re·​lin·​quish | \ri-ˈliŋ-kwish, -ˈlin-\
relinquished; relinquishing; relinquishes

Definition of relinquish 

transitive verb

1 : to withdraw or retreat from : leave behind

2 : give up relinquish a title

3a : to stop holding physically : release slowly relinquished his grip on the bar

b : to give over possession or control of : yield few leaders willingly relinquish power

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Other Words from relinquish

relinquishment \ri-​ˈliŋ-​kwish-​mənt, -​ˈlin-​ \ noun

Choose the Right Synonym for relinquish

relinquish, yield, resign, surrender, abandon, waive mean to give up completely. relinquish usually does not imply strong feeling but may suggest some regret, reluctance, or weakness. relinquished her crown yield implies concession or compliance or submission to force. the troops yielded ground grudgingly resign emphasizes voluntary relinquishment or sacrifice without struggle. resigned her position surrender implies a giving up after a struggle to retain or resist. surrendered their claims abandon stresses finality and completeness in giving up. abandoned all hope waive implies conceding or forgoing with little or no compulsion. waived the right to a trial by jury

Examples of relinquish in a Sentence

They had turned to an open adoption after pursuing infertility treatments for 18 years, and the birth mother had agreed to relinquish custody at the hospital. — Emily Nussbaum, Discover, January 2000 In April of that year Albert Slyusar, one of the legendary figures of the Afghanistan war, had relinquished command of 103 Guards Airborne Division. — Carey Schofield, The Russian Elite, 1993 The feedback seems to operate on the premise that people who relinquish the civilized art of maintaining creative cities are not to be entrusted with the risks of developing further. — Jane Jacobs, Cities and the Wealth of Nations, (1984) 1985 The Major no sooner heard the voice, than he relinquished Mr Dombey's arm, darted forward, took the hand of the lady in the chair and pressed it to his lips. — Charles Dickens, Dombey and Son, 1848 I will not relinquish my rights. She was forced to relinquish control of the project. The court ordered him to relinquish custody of his child.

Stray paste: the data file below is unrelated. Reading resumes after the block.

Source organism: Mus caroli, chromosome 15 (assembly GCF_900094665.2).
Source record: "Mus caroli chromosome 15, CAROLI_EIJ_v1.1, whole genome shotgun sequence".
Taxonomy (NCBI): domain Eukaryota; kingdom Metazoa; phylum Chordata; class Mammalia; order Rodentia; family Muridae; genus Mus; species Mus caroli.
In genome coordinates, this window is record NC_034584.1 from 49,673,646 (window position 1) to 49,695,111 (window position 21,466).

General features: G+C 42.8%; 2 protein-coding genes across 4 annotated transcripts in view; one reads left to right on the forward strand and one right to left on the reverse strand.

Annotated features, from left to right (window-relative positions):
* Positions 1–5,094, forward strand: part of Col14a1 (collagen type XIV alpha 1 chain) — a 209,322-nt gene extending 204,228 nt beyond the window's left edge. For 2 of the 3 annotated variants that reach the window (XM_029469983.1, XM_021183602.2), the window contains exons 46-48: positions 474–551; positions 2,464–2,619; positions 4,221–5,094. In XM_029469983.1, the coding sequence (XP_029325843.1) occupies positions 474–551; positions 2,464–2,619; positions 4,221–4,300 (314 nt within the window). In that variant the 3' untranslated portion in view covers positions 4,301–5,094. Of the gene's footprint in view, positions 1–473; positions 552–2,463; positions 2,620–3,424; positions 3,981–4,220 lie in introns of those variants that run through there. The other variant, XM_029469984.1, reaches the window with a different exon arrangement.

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Recent Examples on the Web

In fact, Meghan relinquished her private account and her fashion and lifestyle blog, The Tig, in the time leading up to her engagement. Carrie Goldberg, Harper's BAZAAR, "Chiara Ferragni's Wedding Dress Is More Influential than Meghan Markle's," 5 Sep. 2018 North Korea and Washington have yet to negotiate the terms under which the North would relinquish its weapons, so Pyongyang can be expected to seek leverage in those discussions. Washington Post, "Experts see risks in US plan to dismantle NKorea’s nukes," 3 July 2018 But the court has held that the government cannot require recipients of governmental largess to relinquish constitutional rights in return—particularly free-speech rights. David B. Rivkin And Randal John Meyer, WSJ, "Another IRS Free-Speech Scandal," 22 Nov. 2018 Campa-Najjar said Hunter, a former Marine who resigned from the House Armed Services Committee after House Speaker Paul Ryan asked him to relinquish his committee assignments, would no longer qualify for a security clearance. Fox News, "Indicted California incumbent steps up attacks on Democrat," 16 Oct. 2018 The Black Hood has some weird vendetta against her, forcing her to relinquish her starring role of Carrie in the school musical. Carolyn Twersky, Seventeen, "Everything That Happened On "Riverdale" Season 2," 8 Oct. 2018 Analysts are skeptical that Kim would agree to relinquish his nuclear weapons, but according to former U.S. national foreign policy advisor and North Korea expert Dr. Victor Cha, the optics of the June 12 summit are likely to be good. Joseph Hincks / Seoul, Time, "Translating Trump and Kim: Spare a Thought for the Interpreters at the June 12 Summit," 11 June 2018 Weinstein agreed to relinquish his passport and wear a monitoring device that tracks his movements. Maeve Mcdermott, USA TODAY, "Harvey Weinstein on trial: All the questions about his legal battle, answered," 25 May 2018 Louis fought the change for a bit, but agreed to relinquish the throne in 1217. Chris Morris, Fortune, "Some People Scored a Good Deal of Cash When the Royal Baby's Name Was Announced," 27 Apr. 2018

These example sentences are selected automatically from various online news sources to reflect current usage of the word 'relinquish.' Views expressed in the examples do not represent the opinion of Merriam-Webster or its editors. Send us feedback.

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First Known Use of relinquish

15th century, in the meaning defined at sense 1

History and Etymology for relinquish

Middle English relinquisshen, from Anglo-French relinquiss-, stem of relinquir, from Latin relinquere to leave behind, from re- + linquere to leave — more at loan

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Statistics for relinquish

Last Updated

13 Dec 2018

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Time Traveler for relinquish

The first known use of relinquish was in the 15th century

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More Definitions for relinquish



English Language Learners Definition of relinquish

: to give up (something) : to give (something, such as power, control, or possession) to another person or group


re·​lin·​quish | \ri-ˈliŋ-kwish \
relinquished; relinquishing

Kids Definition of relinquish

: to let go of : give up “She's not the type to relinquish her new powers.”— Avi, Crispin

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